Cpl. Keaton G. Coffey, 22, was killed in Helmand Province, Afghanistan
by: Contributed photo, Cpl. Keaton G. Coffey

Marine Corps Cpl. Keaton G. Coffey, a 22-year-old from Boring, was nearing the end of his second deployment to Afghanistan as a military working dog handler when he was killed in action May 24, in Helmand Province.

'Marines have an inherently dangerous job, and everybody realizes that,' said Lt. Garth Langley, second lieutenant with the U.S. Marine Corps 1st Marine Expeditionary Force. 'When a Marine makes the ultimate sacrifice, that shows the caliber of his person.

'Our hearts and condolences go out to his family. He has a lot of people out at Camp Pendleton with a heavy heart. ... It's never easy when you lose one of your own.'

The Department of Defense reported Coffey was killed while conducting combat operations.

His dog, Denny, a Belgian-Malinois shepherd dog, survived the incident and remains in Afghanistan.

Coffey enlisted in the Marine Corps on Aug. 18, 2008, just days before his 19th birthday on Aug. 21.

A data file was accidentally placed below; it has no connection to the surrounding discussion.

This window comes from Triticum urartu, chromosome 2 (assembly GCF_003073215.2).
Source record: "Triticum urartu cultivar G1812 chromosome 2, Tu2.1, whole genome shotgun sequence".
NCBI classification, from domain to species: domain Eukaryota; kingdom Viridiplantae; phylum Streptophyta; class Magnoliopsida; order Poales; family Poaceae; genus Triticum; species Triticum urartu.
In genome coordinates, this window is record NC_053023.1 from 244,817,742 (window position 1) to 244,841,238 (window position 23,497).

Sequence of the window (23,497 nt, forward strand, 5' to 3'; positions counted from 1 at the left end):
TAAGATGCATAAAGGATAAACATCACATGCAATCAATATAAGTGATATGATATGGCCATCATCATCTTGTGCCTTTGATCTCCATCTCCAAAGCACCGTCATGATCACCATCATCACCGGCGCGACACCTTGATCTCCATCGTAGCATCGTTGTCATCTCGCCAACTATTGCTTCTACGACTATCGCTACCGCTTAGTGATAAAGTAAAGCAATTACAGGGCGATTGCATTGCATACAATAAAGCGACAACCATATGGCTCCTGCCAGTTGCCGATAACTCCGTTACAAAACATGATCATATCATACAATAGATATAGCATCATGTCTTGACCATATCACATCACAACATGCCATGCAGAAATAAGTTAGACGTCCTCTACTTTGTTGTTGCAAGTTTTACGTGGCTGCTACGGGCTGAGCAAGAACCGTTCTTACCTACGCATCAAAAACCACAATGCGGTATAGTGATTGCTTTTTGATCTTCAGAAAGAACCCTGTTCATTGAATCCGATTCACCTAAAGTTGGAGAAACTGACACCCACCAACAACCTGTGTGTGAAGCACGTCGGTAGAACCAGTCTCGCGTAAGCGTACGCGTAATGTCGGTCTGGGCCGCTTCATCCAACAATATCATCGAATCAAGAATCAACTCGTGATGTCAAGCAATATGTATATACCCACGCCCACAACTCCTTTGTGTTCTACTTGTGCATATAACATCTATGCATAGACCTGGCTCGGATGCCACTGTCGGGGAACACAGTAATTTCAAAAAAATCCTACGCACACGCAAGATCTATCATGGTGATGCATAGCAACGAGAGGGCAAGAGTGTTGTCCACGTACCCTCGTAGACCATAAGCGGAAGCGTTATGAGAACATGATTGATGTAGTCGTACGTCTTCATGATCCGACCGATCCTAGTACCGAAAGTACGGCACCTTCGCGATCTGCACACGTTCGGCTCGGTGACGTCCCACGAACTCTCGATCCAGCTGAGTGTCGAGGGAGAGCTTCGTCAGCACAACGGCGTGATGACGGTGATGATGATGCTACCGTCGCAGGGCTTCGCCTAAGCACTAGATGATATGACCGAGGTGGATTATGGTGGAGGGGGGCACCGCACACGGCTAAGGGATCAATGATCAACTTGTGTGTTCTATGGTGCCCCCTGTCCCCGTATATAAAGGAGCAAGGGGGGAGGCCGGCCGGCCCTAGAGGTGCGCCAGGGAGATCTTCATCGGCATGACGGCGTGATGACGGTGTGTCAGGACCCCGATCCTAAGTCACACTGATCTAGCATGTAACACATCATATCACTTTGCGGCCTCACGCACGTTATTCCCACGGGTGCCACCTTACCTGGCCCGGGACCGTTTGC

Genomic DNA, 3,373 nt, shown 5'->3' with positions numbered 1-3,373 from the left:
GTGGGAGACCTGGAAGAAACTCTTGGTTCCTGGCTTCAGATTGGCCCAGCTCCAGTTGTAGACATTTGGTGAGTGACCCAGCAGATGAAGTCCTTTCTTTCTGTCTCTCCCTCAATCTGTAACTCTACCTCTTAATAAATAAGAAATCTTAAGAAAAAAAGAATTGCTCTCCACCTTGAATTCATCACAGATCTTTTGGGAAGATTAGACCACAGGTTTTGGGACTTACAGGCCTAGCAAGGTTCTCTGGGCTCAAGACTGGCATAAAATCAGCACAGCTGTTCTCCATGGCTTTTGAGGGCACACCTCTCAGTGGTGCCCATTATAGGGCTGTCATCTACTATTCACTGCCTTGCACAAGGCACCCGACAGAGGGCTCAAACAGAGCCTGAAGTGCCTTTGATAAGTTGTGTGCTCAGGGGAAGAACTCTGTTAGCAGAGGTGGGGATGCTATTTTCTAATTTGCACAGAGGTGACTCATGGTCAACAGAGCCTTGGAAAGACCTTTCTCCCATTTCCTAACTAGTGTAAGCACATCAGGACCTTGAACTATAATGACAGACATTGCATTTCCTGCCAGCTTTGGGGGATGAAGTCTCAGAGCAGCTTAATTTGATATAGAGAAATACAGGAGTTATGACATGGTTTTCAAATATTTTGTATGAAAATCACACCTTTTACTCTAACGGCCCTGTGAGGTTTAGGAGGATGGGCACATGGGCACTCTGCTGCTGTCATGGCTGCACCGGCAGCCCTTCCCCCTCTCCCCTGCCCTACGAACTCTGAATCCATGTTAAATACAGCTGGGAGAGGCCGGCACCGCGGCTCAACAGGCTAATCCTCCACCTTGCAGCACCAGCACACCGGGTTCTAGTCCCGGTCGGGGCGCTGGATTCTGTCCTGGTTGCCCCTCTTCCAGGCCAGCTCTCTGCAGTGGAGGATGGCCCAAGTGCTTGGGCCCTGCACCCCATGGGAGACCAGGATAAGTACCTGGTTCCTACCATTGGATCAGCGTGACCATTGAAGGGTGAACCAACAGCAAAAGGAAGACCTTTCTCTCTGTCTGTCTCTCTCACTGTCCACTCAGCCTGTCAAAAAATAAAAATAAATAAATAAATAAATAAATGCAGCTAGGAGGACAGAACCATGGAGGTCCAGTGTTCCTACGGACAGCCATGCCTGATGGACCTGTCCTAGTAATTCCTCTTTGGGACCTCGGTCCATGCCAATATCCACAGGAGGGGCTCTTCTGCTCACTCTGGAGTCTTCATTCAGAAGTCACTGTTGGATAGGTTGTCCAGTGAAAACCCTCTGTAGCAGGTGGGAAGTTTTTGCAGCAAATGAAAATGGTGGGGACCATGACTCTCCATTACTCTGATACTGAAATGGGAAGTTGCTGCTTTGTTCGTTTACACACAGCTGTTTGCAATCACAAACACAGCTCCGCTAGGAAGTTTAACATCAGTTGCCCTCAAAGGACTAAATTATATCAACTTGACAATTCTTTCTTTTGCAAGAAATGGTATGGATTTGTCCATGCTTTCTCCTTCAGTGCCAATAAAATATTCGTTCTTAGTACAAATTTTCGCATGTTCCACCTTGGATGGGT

During his first deployment to Afghanistan in 2010, he was a military policeman with the 1st Law Enforcement Battalion, 1st Marine Headquarters Group, 1st Marine Expeditionary Force, Camp Pendleton, Calif., Langley said.

When Coffey returned to the United States, he trained to be a dog handler with military police. He re-deployed at the beginning of this year with Denny.

In his time with the Marines, Coffey received multiple awards: Marine Corps Good Conduct Medal; Sea Service Deployment Ribbon; Afghanistan Campaign Medal; Global War on Terrorism Service Medal; National Defense Service Medal; and NATO Medal-ISAF Afghanistan.

Flags at public institutions throughout Oregon will be at half-staff Monday, June 4, to honor Coffey, as ordered by Gov. John Kitzhaber.

'Cpl. Coffey was a dedicated young leader serving his second tour abroad,' Kitzhaber said in a press release. 'His commitment to his family and this country is inspiring, yet his death is a tragic loss and a reminder of the burden our military and their families continue to bear overseas. He will be missed, and I ask that all Oregonians pause this Monday to honor his sacrifice.'

Coffey, a Damascus Christian School graduate, planned to marry Brittany Dygert this summer. His family says he wanted to become a firefighter, just like his father.

Coffey is survived by his parents, Grant and Inger Coffey, and his fiancee.

A celebration of life service will be 11 a.m. Monday, June 4, at Good Shepherd Community Church, 28986 S.E. Haley Road in Boring. A committal service with full military honors will follow at the Willamette National Cemetery in Portland.

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